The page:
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Christina Dykes: AV would result in a House of Commons filled with “miserable mediocrity”

Picture 11 Christina Dykes is senior adviser to the Rt Hon Dominic Grieve QC MP and Senior Adviser (Conservative) to Local Government Leadership.

In the Diary of a Nobody, Mr Pooter and his wife are at dinner.   There is a discussion as to when the ladies should leave the table (it is the Victorian era): a compromise is suggested.  The ladies would leave when the principal guest, the American Mr Hardfur Huttle, had half smoked his cigar. This, said the gallant Mrs Purdick would be “the happy medium”.  This enticed from Mr Hardfur Huttle the response  “Happy medium indeed.  Do you know ‘happy medium’ are two words which mean ‘miserable mediocrity’’’?

I fear this is what we will end up with if the Yes to AV campaign wins the debate.   Politics is a difficult.  That is why we need politicians who are credible and competent.  Choosing them through a system that gives candidates of the least appeal the same potency as those with the most appeal will encourage the average candidate to succeed: those that Mr Hardfur Huttle might have seen as the insipid.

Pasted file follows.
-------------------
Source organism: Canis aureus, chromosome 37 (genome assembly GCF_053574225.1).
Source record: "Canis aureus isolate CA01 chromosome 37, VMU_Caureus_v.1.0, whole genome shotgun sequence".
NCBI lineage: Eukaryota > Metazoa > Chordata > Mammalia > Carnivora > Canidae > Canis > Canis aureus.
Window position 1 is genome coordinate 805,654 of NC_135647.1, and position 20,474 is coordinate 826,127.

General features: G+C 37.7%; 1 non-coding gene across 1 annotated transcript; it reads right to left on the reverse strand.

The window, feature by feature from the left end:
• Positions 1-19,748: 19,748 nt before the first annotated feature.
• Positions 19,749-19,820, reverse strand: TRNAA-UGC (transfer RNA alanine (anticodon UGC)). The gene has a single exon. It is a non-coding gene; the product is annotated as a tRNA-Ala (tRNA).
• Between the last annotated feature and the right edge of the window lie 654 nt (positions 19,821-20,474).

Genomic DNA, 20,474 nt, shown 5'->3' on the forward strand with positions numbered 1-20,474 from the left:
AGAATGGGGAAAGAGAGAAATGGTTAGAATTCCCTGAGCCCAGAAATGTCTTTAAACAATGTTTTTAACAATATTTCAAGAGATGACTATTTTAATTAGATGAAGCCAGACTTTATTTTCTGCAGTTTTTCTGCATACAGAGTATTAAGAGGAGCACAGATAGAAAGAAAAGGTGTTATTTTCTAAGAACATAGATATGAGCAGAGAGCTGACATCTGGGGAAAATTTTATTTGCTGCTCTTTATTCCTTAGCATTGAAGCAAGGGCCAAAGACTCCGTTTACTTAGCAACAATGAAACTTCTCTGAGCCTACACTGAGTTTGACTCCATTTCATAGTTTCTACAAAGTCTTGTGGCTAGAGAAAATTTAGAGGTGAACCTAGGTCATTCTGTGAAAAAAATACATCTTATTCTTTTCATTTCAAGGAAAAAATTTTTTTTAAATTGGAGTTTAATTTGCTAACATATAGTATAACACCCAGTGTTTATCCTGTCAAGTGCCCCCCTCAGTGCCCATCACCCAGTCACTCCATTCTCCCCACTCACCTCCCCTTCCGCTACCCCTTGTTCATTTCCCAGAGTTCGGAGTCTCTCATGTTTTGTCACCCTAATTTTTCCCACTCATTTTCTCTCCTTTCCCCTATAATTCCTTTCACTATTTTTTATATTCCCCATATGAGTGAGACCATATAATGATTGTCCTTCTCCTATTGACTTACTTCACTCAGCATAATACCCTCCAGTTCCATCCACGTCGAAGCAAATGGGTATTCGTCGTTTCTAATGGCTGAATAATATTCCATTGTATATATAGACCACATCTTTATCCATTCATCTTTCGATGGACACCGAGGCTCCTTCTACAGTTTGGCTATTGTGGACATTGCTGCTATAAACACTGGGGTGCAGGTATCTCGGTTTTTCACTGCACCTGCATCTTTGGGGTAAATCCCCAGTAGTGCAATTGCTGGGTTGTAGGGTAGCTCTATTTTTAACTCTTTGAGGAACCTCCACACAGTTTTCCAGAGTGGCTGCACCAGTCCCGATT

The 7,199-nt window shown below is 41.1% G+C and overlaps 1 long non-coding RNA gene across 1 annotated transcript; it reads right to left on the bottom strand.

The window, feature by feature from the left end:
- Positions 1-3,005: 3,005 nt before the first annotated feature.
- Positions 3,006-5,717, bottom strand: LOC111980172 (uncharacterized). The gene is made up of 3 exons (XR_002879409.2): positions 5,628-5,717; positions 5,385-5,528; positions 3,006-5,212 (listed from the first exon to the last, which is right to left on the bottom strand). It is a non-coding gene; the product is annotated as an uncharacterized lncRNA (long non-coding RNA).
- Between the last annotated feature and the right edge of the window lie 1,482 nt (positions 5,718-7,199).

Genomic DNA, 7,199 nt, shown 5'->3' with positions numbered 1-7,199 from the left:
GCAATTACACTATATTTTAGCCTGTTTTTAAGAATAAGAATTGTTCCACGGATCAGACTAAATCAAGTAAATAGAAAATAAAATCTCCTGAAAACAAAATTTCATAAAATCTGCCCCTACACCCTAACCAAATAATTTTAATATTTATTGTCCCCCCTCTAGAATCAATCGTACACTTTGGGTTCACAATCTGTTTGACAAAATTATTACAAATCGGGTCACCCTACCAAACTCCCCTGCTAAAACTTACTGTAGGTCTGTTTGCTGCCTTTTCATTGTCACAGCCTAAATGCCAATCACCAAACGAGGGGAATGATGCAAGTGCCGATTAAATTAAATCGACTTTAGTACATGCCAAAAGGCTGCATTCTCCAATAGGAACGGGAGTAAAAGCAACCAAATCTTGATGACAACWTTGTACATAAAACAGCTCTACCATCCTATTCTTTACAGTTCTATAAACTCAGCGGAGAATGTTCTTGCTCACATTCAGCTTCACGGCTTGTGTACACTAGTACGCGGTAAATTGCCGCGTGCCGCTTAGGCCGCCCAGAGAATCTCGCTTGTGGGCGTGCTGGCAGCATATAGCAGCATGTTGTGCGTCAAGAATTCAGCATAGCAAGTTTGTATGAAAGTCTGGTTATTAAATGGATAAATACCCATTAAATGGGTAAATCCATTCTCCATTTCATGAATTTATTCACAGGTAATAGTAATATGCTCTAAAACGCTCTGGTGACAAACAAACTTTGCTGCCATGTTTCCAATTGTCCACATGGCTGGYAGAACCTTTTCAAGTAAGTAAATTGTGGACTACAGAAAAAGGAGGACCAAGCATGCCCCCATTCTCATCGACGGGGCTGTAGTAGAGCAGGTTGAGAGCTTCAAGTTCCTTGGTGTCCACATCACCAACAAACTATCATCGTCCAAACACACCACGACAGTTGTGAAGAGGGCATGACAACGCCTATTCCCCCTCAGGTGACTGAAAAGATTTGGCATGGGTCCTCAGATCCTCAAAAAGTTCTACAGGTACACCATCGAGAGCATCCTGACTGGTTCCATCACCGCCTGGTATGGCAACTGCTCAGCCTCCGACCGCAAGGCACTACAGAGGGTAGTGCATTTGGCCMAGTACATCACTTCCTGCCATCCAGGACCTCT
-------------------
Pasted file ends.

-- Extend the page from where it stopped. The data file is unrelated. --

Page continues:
Leaving aside the real reason that the debate on our voting system is happening at all (to placard the Liberal Democrats into a coalition) surely the only mature reason for changing the system would be to encourage a greater standard of ability amongst the representatives who are chosen to govern.   This will patently not be the case if the AV system were introduced.

Ten years ago the Conservative Party introduced an assessment centre that was based on six competencies: intellectual and communications skills, the ability to lead and motivate and to relate to people, to have drive and resilience and conviction.  We knew that all these skills were important to the job of being a Member of Parliament but we did not know until we evaluated the system after the 2005 election which of these competencies were the most predictive i.e. which of all the candidates assessed and selected were likely to win elections.

An analysis of the number of votes cast for successful candidates correlated to their result of the assessment centre showed the two competencies were likely to be the ones that the voters most respected – communication and intellectual skills.  In other words electors favoured candidates that they felt had the ability to cope with the job and to communicate effectively with them and to others.

None of this will matter is the Yes to AV campaigns gets it way. What they are likely to get is an MP who in a straight race was not regarded as the best.  So if we are not to have the best – we will get a House of Parliament filled with “miserable mediocrity”.  The public want to see a higher standard of political leadership: they will not get it with AV and that is what really counts.


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